Generation Snowflake. Now there’s a cohort that provokes a reaction. One the one hand, they’re an easily-offended bunch of coddled children who rage at “passive aggressive” punctuation, old statues and TV shows like America’s Next Top Model, while banging on about the benefits of a vegan diet.
On the other hand, they’re Generation Screwed, the most disadvantaged age group in history: wondering how they’re going to get a mortgage, a well-paid job, or, as they’ll gladly tell you, a break from relentless criticism.
The Collins English Dictionary defines “snowflakes” as”the young adults of the 2010s”, but as far as anyone over 40 is concerned, the term arguably extends to all under-25s, children included. The perception is that the whole lot of them have been raised to believe they are unique and special, and they are frustratingly fragile, and have never experienced the hardships that their elders lived through.
Yet as the Telegraph‘s Celia Walden wrote recently: “If the old family friend who was fond of saying ‘what that generation needs is a war’ were still alive today, she would agree that Covid-19 has invalidated the snowflake slur.” They’ve certainly had their war.
So where does that leave the snowflake debate? Tim Firth has been the headteacher at Wrekin College in Shropshire for the past five years and has seen, first hand, the impact of nonsensical labels on the young generation. “People use the term ‘snowflake’ as an insult,” he laughs. “But, when I asked one of our pupils what they thought of the name, they thought it was a compliment. ‘Sir, is it because we’re all different?’”
Different, and far more resilient than their elders previously gave them credit for. “Think about it,” he says. “Over the past year, pupils across the country have had their lives turned upside down. They’ve had to face Covid-19; the insecurity of Brexit; a turbulent economy. All the while they’ve been patronised and mocked for caring about environmental and societal issues.”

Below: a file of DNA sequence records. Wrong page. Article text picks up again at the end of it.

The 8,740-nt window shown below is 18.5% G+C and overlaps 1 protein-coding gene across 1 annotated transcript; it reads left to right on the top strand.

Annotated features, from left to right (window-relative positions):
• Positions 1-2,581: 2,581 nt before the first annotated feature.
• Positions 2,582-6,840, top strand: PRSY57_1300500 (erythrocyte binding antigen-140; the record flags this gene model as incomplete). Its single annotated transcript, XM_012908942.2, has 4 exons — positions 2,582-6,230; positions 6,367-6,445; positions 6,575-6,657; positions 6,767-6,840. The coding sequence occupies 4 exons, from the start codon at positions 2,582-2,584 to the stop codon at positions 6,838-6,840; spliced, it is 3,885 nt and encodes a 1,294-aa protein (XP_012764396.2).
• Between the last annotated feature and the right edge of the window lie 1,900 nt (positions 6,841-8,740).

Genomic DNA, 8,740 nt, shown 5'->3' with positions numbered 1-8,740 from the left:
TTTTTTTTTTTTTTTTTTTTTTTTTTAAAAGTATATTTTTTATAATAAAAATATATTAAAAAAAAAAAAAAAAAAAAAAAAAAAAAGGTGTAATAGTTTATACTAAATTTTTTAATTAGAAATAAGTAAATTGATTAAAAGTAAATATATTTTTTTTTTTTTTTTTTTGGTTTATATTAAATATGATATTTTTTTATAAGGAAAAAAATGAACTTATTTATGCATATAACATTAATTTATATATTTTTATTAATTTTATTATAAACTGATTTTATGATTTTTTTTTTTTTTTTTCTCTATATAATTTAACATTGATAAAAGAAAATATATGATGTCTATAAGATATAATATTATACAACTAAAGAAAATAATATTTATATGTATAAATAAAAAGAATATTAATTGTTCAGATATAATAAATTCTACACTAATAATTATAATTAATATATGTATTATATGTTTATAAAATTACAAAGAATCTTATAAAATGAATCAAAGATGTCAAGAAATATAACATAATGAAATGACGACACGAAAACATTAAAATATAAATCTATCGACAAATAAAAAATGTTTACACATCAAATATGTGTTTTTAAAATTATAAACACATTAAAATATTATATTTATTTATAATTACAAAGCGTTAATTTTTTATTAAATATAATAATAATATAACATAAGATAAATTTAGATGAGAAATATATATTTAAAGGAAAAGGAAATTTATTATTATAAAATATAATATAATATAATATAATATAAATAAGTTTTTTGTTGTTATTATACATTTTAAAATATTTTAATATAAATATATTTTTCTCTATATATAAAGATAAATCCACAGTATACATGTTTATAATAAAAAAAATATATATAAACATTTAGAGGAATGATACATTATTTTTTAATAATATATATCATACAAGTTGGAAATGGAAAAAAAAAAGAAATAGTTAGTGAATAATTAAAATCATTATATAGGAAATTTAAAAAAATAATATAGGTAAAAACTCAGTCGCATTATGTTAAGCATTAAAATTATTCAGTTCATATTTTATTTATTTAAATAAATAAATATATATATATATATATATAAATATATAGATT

The 500 pupils attending the college are aged between 11 and 18. In line with pandemic regulations, they moved to online lessons, live assemblies and the occasional year-group-bubble when schools closed. But ‘Wrekinians’, as staff fondly name them, have adapted with profound optimism.
“They’ve brushed themselves off and started afresh,” says Firth. No easy feat, considering a previously packed school day with intermittent breaks is now replaced by gruelling hour-long virtual lessons.
“They’ve embraced the changes,” he says. “They’re even rehearsing for our annual ‘Sound of Music’ show. I don’t think any other generation has such a ‘show must go on’ attitude.”
Firth admits that the snowflake label might stem from jealousy among older generations. “When I was in school all those years ago, we were told to get on with it. There was no comfort or coddling. No one was aware of mental health; we sometimes noticed if one of our mates was constantly miserable.” Now, children and teenagers are more aware of the impact of their words. “They’re kinder,” he says. “And that, in my eyes, makes them stronger.”
For students in higher education, the year has been horrendous. In-person lectures and tutorials moved from auditoriums to online-only presentations until summer 2021, while thousands were forced to self-isolate in halls of residence with total strangers with whom they can’t socialise or form any kind of connection.
“They’re leaving [university] in the knowledge that the economy is rocky and that they are unlikely to get a job,” says Firth. “But they’re still ploughing on with studies and moving forward.”
He believes that the hardships of the past year have hardened the young generation to anything that life throws at them, from “the fight to get on the housing market to retiring at what? 90?”
In the coming years, Firth believes the outdated presumptions will evaporate like snowflakes themselves. “I often splutter when I hear people use the Darwinian argument,” he says. “It is utter nonsense that any generation would evolve to become weaker than another. The Covid-year has created harder and more resilient individuals to form society. And I can’t wait to see what they achieve.”